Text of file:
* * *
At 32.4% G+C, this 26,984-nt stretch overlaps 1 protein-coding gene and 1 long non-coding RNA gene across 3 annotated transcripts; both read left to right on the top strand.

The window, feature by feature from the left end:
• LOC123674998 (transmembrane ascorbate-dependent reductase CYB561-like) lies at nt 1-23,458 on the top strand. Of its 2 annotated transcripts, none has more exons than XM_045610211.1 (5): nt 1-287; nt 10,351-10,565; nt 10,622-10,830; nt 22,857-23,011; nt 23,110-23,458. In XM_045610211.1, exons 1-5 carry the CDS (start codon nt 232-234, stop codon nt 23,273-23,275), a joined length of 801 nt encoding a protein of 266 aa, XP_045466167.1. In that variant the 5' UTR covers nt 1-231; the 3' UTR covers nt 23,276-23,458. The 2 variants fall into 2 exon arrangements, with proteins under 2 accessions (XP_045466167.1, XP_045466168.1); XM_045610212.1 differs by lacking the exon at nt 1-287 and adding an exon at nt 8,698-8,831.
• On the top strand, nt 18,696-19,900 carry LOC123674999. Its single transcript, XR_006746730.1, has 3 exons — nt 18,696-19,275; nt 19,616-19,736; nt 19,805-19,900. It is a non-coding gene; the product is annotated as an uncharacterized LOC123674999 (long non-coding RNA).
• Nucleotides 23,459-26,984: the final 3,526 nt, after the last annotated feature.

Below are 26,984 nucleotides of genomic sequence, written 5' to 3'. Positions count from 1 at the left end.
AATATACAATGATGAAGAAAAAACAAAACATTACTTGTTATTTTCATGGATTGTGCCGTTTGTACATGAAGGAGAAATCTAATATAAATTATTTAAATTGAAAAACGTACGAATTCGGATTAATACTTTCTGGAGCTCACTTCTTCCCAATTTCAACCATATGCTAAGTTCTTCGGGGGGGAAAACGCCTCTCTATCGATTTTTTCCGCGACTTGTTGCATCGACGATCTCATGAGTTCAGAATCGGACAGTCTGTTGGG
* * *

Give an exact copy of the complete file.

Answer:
At 32.4% G+C, this 26,984-nt stretch overlaps 1 protein-coding gene and 1 long non-coding RNA gene across 3 annotated transcripts; both read left to right on the top strand.

The window, feature by feature from the left end:
• LOC123674998 (transmembrane ascorbate-dependent reductase CYB561-like) lies at nt 1-23,458 on the top strand. Of its 2 annotated transcripts, none has more exons than XM_045610211.1 (5): nt 1-287; nt 10,351-10,565; nt 10,622-10,830; nt 22,857-23,011; nt 23,110-23,458. In XM_045610211.1, exons 1-5 carry the CDS (start codon nt 232-234, stop codon nt 23,273-23,275), a joined length of 801 nt encoding a protein of 266 aa, XP_045466167.1. In that variant the 5' UTR covers nt 1-231; the 3' UTR covers nt 23,276-23,458. The 2 variants fall into 2 exon arrangements, with proteins under 2 accessions (XP_045466167.1, XP_045466168.1); XM_045610212.1 differs by lacking the exon at nt 1-287 and adding an exon at nt 8,698-8,831.
• On the top strand, nt 18,696-19,900 carry LOC123674999. Its single transcript, XR_006746730.1, has 3 exons — nt 18,696-19,275; nt 19,616-19,736; nt 19,805-19,900. It is a non-coding gene; the product is annotated as an uncharacterized LOC123674999 (long non-coding RNA).
• Nucleotides 23,459-26,984: the final 3,526 nt, after the last annotated feature.

Below are 26,984 nucleotides of genomic sequence, written 5' to 3'. Positions count from 1 at the left end.
AATATACAATGATGAAGAAAAAACAAAACATTACTTGTTATTTTCATGGATTGTGCCGTTTGTACATGAAGGAGAAATCTAATATAAATTATTTAAATTGAAAAACGTACGAATTCGGATTAATACTTTCTGGAGCTCACTTCTTCCCAATTTCAACCATATGCTAAGTTCTTCGGGGGGGAAAACGCCTCTCTATCGATTTTTTCCGCGACTTGTTGCATCGACGATCTCATGAGTTCAGAATCGGACAGTCTGTTGGG